Czech retail sales in May recorded the slowest growth in past 2 years

Czech retail sales in May recorded the slowest growth in past 2 years
Czech adjusted retail sales increased at constant prices by 2.7% y/y, well below market expectations of a 5% growth
By bne IntelliNews July 10, 2019

Seasonally adjusted Czech retail sales fell 1% month-on-month at constant prices in May after very strong growth in previous months, and marked the slowest growth in 2 years. The only exception was sale of motor vehicles that stagnated at constant prices, the Czech Statistical Office data revealed on July 9.

At the same time, adjusted retail sales increased at constant prices by 2.7% y/y -- well below market expectations of a 5% growth – in the smallest gain in retail trade since September of 2018, as sales slowed for food, beverages & tobacco, amongst other categories.

In monthly terms, sales for sale of non-food goods and sale of food dropped by 0.1% m/m and 2% m/m, respectively, they grew by 5.6% y/y and by 0.4% y/y. The sales for sale of automotive fuel decreased both monthly and annually by 1.8%, and 0.7%, respectively. Adjusted sales for sale and repair of motor vehicles grew by 1.4% y/y and sales for sale of motor vehicles (including spare parts) by 3.1%.

Retail sales online and via mail order services grew by 19.4%, leading to an increase in sales y/y. UniCredit economist Jiri Pour, quoted by the Czech News Agency, says decreasing consumers confidence may be behind the poor growth figures. "It's been disrupted mainly by fears of developments abroad, where dangers of trade wars among others are tangible," said Pour, adding that raising wages and extremely low unemployment can still boost consumption, which will remain to drive the economic growth.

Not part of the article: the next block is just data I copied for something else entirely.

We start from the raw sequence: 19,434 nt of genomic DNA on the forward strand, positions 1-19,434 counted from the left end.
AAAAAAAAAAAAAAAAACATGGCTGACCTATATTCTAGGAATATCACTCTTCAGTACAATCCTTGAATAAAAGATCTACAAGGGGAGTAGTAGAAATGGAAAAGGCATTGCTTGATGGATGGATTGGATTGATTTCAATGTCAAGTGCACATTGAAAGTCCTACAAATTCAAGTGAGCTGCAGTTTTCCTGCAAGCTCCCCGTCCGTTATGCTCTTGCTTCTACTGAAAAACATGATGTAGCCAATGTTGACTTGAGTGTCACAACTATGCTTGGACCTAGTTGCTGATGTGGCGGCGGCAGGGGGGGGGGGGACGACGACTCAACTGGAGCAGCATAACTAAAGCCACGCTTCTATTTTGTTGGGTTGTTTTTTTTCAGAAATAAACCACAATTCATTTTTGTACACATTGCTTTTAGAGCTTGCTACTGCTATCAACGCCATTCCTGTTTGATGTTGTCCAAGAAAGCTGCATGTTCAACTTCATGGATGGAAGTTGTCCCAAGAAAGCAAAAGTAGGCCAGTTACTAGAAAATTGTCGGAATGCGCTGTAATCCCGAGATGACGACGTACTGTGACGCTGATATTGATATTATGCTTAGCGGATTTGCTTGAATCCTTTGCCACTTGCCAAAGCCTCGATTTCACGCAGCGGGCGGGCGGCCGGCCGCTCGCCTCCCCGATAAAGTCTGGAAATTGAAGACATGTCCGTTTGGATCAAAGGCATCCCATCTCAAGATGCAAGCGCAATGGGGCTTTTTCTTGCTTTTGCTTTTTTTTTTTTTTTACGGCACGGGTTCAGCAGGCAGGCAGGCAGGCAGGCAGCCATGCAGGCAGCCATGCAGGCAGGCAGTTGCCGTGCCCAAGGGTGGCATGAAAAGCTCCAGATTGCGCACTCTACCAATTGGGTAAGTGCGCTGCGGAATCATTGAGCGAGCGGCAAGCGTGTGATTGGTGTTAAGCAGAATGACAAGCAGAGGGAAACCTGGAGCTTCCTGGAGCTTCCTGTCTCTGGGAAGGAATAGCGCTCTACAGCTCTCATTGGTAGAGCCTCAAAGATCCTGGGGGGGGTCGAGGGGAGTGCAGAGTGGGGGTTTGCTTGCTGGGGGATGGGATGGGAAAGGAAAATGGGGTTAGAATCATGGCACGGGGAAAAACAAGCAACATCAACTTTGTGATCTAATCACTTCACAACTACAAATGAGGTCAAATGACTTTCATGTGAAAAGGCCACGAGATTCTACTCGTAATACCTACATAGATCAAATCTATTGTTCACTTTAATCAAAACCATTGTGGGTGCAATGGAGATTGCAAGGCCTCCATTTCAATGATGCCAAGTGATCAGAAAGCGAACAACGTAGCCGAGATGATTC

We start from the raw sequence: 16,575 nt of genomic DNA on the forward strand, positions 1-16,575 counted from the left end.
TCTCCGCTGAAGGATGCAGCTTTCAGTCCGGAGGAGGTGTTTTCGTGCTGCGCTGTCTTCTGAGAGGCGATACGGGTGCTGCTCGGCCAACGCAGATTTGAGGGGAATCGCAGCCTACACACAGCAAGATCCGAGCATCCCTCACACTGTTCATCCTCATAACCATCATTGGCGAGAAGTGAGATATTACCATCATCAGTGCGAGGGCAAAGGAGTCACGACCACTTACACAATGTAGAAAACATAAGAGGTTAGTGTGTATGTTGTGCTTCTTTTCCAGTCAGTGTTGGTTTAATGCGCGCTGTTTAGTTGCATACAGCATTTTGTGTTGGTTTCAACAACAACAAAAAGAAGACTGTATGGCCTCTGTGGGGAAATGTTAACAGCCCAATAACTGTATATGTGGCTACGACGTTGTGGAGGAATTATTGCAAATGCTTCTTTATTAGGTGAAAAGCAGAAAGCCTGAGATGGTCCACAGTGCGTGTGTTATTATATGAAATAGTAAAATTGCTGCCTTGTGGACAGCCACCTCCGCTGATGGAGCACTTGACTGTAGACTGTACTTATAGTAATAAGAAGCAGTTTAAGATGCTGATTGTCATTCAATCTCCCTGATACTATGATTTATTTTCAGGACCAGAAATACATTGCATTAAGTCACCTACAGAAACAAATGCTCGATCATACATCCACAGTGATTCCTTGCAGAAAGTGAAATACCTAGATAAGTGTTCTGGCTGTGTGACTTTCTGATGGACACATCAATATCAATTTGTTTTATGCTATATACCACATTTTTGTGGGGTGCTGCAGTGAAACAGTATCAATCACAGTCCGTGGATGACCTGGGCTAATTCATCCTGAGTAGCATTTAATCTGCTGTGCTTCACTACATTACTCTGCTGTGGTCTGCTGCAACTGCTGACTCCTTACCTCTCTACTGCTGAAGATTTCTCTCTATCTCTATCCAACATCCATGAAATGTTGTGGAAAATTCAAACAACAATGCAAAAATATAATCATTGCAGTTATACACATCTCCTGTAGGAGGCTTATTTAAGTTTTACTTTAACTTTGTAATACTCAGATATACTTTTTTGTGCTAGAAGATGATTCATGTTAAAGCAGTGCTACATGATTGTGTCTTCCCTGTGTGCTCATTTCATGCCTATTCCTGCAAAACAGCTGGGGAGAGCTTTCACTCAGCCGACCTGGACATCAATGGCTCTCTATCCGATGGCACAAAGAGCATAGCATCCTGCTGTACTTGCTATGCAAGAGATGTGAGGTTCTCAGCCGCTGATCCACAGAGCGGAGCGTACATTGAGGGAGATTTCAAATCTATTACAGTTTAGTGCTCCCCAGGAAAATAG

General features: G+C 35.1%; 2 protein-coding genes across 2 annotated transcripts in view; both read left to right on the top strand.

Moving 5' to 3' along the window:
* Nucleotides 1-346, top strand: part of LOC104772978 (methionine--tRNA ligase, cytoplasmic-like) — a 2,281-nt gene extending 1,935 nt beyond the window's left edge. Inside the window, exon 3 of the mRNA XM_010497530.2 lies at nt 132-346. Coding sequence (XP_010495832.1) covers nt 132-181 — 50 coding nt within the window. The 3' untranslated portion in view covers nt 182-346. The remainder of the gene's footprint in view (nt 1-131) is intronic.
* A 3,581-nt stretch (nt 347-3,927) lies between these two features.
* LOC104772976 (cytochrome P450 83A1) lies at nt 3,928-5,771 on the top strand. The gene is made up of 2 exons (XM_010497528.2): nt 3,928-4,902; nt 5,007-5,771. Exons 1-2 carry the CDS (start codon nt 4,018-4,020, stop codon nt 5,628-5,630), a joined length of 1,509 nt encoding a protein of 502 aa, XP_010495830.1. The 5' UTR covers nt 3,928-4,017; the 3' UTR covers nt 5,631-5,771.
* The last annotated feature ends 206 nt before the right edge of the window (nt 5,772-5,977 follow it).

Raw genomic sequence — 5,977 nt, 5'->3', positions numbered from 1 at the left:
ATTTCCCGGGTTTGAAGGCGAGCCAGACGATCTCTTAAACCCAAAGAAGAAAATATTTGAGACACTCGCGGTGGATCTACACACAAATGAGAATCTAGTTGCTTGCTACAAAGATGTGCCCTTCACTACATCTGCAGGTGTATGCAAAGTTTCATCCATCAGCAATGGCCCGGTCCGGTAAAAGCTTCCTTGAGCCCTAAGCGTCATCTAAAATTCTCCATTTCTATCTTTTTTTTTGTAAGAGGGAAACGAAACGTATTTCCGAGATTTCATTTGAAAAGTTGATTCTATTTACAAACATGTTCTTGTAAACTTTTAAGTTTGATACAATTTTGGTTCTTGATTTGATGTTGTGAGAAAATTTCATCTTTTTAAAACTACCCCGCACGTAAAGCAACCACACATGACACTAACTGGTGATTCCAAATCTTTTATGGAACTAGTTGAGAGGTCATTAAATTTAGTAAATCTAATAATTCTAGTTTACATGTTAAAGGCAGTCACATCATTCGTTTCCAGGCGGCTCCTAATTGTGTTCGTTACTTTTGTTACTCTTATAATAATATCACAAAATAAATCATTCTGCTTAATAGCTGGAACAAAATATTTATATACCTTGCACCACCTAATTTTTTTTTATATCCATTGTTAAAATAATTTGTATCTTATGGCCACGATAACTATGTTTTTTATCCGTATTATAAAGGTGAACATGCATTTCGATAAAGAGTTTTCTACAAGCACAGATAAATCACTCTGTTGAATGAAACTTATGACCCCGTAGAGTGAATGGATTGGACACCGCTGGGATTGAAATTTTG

“All in all, this was a surprisingly weak figure for retail sales in May (a similar trend has been seen in Hungary, Poland and Romania), but we believe it might be combination of one-off factors,” said ING chief economist Jakub Seidler

“Year-to-date growth remains at 5%, the same as last year, but some slowdown this year is likely as household confidence declines due to concerns about an economic slowdown. While the labour market is tight, as confirmed by June numbers from MinLab, households are signalling higher intentions to save, which might weigh on spending in the second half of the year, in our view,” he added.

Data

Dismiss